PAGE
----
Financing of Insight Illustrates State's Venture Capital Problems

Article excerpt

The additional $3 million required to capitalize Insight Information Inc., a young high technology company based i n Oklahoma City, has proven problematic for forces rallying to encourage economic developmen in Oklahoma.

In spite of the fact that the company has already raised $1.2 million, and projects employment of 120 persons by mid-1987, there is no adequate source of venture capital to bolster the fledgling enterprise, said to Mike Woelffer, director of economic development for the Oklahoma City Chamber Commerce.

Insight Information, which moved to Oklahoma City in January 1986, is preparing to market an integrated microcomputer-based software and database product called INSIGHT for use by national professional money managers, investment bankers, investment research analysts, commercial lending officers and corporate treasury or planning departments.

While Oklahoma's financial hands are tied, Insight Information continues to negotiate its $3 million in financing through corporations and major venture capital firms, according to Gregory E. Smith, chairman and chief executive officer of the company.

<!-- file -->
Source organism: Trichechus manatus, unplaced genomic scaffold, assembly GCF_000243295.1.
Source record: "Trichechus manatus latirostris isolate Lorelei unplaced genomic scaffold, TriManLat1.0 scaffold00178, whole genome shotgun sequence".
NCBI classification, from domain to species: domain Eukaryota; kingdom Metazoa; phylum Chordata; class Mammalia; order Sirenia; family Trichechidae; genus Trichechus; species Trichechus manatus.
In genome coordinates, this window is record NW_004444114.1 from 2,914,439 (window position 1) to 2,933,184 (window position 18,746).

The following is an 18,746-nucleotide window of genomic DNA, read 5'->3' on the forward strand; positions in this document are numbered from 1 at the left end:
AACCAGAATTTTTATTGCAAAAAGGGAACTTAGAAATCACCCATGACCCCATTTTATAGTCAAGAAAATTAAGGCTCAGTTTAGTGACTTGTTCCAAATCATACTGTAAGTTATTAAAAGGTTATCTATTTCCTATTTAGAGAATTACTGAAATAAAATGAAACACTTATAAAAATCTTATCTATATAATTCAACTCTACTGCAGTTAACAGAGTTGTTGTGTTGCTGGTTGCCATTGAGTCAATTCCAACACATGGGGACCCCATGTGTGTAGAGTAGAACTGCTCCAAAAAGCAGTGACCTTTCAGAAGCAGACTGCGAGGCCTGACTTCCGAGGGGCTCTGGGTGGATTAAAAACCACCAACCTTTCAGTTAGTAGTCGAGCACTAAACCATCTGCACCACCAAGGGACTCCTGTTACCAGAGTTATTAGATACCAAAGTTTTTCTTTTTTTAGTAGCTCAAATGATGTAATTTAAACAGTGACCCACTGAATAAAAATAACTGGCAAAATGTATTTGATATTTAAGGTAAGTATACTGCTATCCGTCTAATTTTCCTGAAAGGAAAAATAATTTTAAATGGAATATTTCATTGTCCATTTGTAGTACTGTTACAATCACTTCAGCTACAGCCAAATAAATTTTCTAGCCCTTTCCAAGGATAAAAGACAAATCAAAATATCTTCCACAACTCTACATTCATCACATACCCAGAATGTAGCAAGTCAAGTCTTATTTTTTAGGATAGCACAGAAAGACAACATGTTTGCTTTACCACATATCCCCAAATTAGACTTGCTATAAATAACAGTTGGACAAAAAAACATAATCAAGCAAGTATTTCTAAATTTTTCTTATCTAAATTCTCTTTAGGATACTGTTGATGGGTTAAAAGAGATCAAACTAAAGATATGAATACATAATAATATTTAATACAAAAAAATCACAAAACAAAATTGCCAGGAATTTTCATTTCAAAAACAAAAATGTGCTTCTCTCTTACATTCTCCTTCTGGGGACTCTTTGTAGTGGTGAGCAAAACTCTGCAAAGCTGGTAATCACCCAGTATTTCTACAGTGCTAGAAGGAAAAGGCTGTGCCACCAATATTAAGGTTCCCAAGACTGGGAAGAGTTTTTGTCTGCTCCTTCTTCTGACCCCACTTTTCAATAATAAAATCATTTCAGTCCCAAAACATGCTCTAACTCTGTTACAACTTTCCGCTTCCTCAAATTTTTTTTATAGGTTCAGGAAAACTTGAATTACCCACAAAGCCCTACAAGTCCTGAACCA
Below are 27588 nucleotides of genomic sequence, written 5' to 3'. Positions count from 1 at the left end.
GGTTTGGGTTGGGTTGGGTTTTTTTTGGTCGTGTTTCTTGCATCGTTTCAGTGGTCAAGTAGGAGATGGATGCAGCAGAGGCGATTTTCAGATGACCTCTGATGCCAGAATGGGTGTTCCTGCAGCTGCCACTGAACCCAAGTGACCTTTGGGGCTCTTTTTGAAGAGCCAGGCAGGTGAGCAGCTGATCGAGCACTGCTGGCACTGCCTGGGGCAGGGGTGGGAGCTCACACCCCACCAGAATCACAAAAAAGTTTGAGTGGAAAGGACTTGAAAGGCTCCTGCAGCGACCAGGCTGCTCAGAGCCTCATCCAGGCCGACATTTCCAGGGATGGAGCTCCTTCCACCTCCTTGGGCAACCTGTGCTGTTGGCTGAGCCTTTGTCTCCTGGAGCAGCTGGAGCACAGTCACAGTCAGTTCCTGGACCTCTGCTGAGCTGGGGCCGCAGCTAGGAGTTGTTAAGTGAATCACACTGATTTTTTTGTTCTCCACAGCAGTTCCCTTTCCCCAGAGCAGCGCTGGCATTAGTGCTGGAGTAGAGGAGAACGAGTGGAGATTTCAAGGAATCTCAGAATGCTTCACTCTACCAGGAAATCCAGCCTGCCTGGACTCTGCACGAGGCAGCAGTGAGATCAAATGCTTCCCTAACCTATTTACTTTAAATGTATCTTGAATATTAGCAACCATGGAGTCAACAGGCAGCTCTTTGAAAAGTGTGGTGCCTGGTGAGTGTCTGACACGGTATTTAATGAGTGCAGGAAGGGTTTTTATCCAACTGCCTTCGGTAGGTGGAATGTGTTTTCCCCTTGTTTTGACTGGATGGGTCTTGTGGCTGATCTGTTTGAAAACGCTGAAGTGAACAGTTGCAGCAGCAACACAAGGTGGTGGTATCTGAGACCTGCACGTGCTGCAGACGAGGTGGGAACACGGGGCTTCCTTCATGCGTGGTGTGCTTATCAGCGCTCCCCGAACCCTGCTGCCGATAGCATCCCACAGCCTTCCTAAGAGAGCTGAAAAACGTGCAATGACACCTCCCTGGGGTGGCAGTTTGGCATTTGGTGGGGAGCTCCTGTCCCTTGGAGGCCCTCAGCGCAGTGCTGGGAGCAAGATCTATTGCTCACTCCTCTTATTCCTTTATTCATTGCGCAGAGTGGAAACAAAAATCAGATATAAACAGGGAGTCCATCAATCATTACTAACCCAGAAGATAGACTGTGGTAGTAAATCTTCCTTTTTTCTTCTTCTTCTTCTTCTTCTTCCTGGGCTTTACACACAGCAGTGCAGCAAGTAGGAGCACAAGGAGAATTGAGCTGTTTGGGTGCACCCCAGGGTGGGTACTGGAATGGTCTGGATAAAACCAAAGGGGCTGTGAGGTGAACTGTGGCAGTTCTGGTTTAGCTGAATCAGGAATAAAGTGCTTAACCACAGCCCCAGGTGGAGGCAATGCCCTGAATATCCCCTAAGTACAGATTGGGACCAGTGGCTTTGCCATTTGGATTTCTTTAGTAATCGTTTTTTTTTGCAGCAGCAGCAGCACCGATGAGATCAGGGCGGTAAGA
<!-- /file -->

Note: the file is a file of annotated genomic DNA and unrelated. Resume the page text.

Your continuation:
Woelffer said the situation points out a problem in Oklahoma.

"We have to get going in funding our own ideas and inventions and keeping them here in Oklahoma," Woelffer said. "They (Insight Information) have no income, and they haven't proven they can generate income and make a profit, but this is a promising technological product that is almost ready to market.

"It needs capital to continue, but there is no state program to help. When a company starts experiencing that, someone (willing to finance them) will pick them off. Those companies can take an offer from someone else, and move away.

"Somehow," he added, "we've got to come up with the financial programs to keep those ideas and innovations here in Oklahoma."

Smith started the project in 1984, putting up $150,000 himself for market research. A former associate and shareholder, Fran Finnegan, added $25,000.

In March 1985, three of the company's directors and "a handful of others," injected $327,000 for design of the product and research to determine logistics and procedures for collecting data.

Another injection in January 1986 was $325,000, including $100,000 "from some local players" - the only Oklahoma investors in the project besides Smith.

Since January, the company has raised about $400,000 from existing investors for design, prototyping and implementation.

The directors - all of New York - are helping raise additional funds, according to Smith. They have been the primary financers so far, according to Smith. Those investors are:

Francesco Galesi, 55, chairman of the Galesi Group Inc. He has interests in real estate, manufacturing and telecommunications. Galesi is also a director of Argo Communications, a satellite-based long distance telephone company. Galesi is "worth $275 million in his stocking feet" according to the May 1986 issue of Manhattan Inc. magazine.

Sidney Kahn, 49, is a senior vice president of E. …